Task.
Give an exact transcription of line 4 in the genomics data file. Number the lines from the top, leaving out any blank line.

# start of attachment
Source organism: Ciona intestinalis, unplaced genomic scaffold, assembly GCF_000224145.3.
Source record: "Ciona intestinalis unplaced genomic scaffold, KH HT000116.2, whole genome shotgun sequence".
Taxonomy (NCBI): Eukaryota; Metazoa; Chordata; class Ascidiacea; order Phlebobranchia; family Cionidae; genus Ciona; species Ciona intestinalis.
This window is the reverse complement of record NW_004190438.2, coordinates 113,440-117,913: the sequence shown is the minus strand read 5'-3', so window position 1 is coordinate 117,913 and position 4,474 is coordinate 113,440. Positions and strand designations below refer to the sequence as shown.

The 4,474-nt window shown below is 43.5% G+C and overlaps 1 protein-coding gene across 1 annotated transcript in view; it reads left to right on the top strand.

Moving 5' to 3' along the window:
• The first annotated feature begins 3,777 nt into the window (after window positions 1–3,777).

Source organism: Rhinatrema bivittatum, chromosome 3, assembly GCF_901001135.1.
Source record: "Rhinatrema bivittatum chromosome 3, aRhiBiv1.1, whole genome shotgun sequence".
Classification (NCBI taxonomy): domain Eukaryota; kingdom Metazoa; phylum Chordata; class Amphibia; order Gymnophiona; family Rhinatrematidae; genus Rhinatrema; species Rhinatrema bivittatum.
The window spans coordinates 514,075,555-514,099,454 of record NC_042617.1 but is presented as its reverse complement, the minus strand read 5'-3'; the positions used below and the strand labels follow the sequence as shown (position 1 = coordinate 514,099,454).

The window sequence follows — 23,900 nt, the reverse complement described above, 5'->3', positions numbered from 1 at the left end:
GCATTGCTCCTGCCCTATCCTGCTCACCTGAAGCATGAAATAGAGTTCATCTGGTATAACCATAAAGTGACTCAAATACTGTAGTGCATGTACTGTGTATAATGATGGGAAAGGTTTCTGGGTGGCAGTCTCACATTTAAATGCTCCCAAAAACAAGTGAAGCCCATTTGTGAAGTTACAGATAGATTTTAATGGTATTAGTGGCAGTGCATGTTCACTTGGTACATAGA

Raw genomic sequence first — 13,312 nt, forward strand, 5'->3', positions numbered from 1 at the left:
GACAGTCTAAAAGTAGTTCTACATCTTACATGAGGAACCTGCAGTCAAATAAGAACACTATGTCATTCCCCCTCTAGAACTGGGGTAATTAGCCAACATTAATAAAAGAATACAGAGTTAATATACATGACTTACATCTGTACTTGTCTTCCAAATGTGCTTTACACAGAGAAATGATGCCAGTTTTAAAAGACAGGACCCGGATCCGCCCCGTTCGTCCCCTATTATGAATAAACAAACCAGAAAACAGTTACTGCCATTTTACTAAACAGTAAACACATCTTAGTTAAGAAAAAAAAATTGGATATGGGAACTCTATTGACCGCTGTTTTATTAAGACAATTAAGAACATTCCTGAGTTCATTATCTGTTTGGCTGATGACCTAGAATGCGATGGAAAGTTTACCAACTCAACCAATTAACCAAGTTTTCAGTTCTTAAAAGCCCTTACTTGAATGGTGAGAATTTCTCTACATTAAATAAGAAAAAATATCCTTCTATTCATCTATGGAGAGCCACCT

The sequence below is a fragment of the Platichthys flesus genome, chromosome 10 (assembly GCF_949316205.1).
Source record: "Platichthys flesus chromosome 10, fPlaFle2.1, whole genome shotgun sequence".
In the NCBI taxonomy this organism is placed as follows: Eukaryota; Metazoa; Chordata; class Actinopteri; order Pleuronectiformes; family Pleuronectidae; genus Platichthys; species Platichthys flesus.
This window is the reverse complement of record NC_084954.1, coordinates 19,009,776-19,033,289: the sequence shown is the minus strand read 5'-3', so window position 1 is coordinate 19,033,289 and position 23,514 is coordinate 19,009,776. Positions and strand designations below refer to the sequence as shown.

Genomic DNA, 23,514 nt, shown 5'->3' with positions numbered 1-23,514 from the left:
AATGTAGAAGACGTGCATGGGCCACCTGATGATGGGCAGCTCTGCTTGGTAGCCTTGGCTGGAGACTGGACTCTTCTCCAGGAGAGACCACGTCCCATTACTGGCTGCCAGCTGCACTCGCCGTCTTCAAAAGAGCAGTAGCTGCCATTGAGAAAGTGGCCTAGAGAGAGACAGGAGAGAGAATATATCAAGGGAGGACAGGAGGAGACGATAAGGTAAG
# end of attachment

This window is the reverse complement of record NW_004190438.2, coordinates 113,440-117,913: the sequence shown is the minus strand read 5'-3', so window position 1 is coordinate 117,913 and position 4,474 is coordinate 113,440. Positions and strand designations below refer to the sequence as shown.